Luckily, North Vernon was willing to provide the loan, and apparently the COO and a media person. I must admit that their path to funding certainly beats filling out all of that pesky paperwork for a bank loan or going through the hassle of preparing a pitch for a savvy VC firm in Silicon Valley. Perhaps they are destined for greatness after all.

With funding in place, WindStream was well on its way to becoming a global superpower. They were installing turbines at big name places like the Buffalo Bills stadium. Dan Bates commented at the time that his turbines would keep on producing power long after the football game had ended on Sunday. You can revisit the interview here, 30:00 mark. This is true, however, according to this article they would only be providing power for the next season and a half. And, here is yet another example of an installation that seems to have yielded very little in the way of corporate profits.

This rehashes and further illustrates some valid concerns brought up in previous articles: What happened to all of these installations and pilot programs? Why did none of them generate meaningful orders in the USA? Why are these things being sold in Jamaica? Why does The US Solar Institute question the SolarMill in such a way? We are still waiting on their follow-up story in which they claim "In the next segment, the Solar Mill energy production and savings claimed in the advertisements will be examined so it seems yet another episode of Solar Myth Busting is upon us." While we wait for their results, Indiana's WTHR News 13 had this to say about the original product: " ... the TurboMill, an 85-pound contraption that consists of three upright turbines capable of creating up to 500 watts of electricity per hour in winds of about 40 mph. At more everyday speeds of 8.5 mph, it creates about 5 watts."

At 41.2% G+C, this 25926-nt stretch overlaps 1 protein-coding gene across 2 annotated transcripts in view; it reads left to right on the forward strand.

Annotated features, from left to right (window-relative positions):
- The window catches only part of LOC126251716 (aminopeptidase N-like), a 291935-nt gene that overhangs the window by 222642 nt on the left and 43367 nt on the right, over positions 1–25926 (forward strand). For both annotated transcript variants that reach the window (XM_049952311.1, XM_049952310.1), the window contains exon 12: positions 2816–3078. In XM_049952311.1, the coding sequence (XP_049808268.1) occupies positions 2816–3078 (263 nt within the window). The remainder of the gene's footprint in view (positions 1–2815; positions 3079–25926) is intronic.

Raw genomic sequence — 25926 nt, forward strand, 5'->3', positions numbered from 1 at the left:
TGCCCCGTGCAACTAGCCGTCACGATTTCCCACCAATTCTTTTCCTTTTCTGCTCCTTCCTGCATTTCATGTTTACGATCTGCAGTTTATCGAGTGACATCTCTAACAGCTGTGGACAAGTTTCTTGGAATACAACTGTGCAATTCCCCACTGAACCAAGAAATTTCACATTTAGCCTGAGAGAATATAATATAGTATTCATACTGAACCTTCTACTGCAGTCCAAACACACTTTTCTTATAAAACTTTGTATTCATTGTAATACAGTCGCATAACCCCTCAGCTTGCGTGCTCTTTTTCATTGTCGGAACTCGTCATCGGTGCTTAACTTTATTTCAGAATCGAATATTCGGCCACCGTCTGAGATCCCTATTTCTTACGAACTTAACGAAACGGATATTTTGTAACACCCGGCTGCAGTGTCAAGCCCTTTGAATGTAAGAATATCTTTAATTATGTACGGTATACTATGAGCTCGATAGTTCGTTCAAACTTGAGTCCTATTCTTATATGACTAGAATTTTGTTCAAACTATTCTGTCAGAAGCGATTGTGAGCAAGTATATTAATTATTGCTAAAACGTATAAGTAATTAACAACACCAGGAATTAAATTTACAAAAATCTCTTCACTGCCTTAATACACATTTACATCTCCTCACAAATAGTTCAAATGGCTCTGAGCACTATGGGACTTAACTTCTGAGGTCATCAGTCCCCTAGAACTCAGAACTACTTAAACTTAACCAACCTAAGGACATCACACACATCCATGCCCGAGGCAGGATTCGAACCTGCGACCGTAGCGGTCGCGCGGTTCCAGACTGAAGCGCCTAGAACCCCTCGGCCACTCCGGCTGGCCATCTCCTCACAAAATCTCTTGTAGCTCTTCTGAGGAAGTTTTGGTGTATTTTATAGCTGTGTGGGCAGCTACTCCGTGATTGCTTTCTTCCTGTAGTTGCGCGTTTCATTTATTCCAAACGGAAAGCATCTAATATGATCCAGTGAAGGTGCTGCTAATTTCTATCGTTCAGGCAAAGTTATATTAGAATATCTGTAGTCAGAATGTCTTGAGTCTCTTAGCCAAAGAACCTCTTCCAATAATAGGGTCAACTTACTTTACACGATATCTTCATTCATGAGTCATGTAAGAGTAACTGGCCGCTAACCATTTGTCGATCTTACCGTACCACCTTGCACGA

You read that right. Five watts. Barring some technological breakthrough since then, this, once again, supports my theory about wind speed power production curves and the real world, long-term viability of these units. Notice that the story, written in Feb 2012 also says that "Bates expects the easy-to-install TurboMills to be on the shelves of home improvement stores within a year at a price of about $650." This has to make you wonder about the US Solar Institute's questioning of why JPS is selling these things. I mean, if Bates planned on being in stores by early 2013 with a price of $650, then why are they being sold now for roughly $300,000 JMD if all that was added was a single, German solar module? And if they are being sold in Jamaican dollars, then yet another concern is the declining value of the Jamaican dollar. Will WindStream's projections suffer once again based on currency conversions?

There are so many side stories to this whole mess that it becomes difficult to put it in perspective. However, they say that a picture is worth a thousand words. So, a video must be worth even more. Watch the video on this page that demonstrates how to get your SolarMill ready for a hurricane, and imagine the people of the Caribbean doing this on a rooftop during hurricane season. Also, how exactly would anyone perform that procedure on anything but a large, open, flat roof? How many of these things do you think will be purchased next year? This simply does not appear to me to be a viable solution when compared to alternatives such as stand-alone solar.

It is these concerns, supported by the skepticism of industry peers, further supported by the backgrounds of the people at the helm of this operation, further supported by the manner in which the company was funded, further supported by the hilariously misguided projections (remember they projected $55,810,000 in revenue for fiscal year 2013), coupled with concrete financial data that leads me to believe that this company's stock price will be half of a dime within a year. Why will it take that long? Because I do not think we will see what is really going on until the audited financials for 2014 come out in May of 2015. And that is based on the following set of data that has been reconstructed from the company's SEC 10-Qs and 10-Ks. Please reconstruct your own set of data, and notice that the Quarterly Statements do not appear to contain audited data while the Fiscal Year data is audited: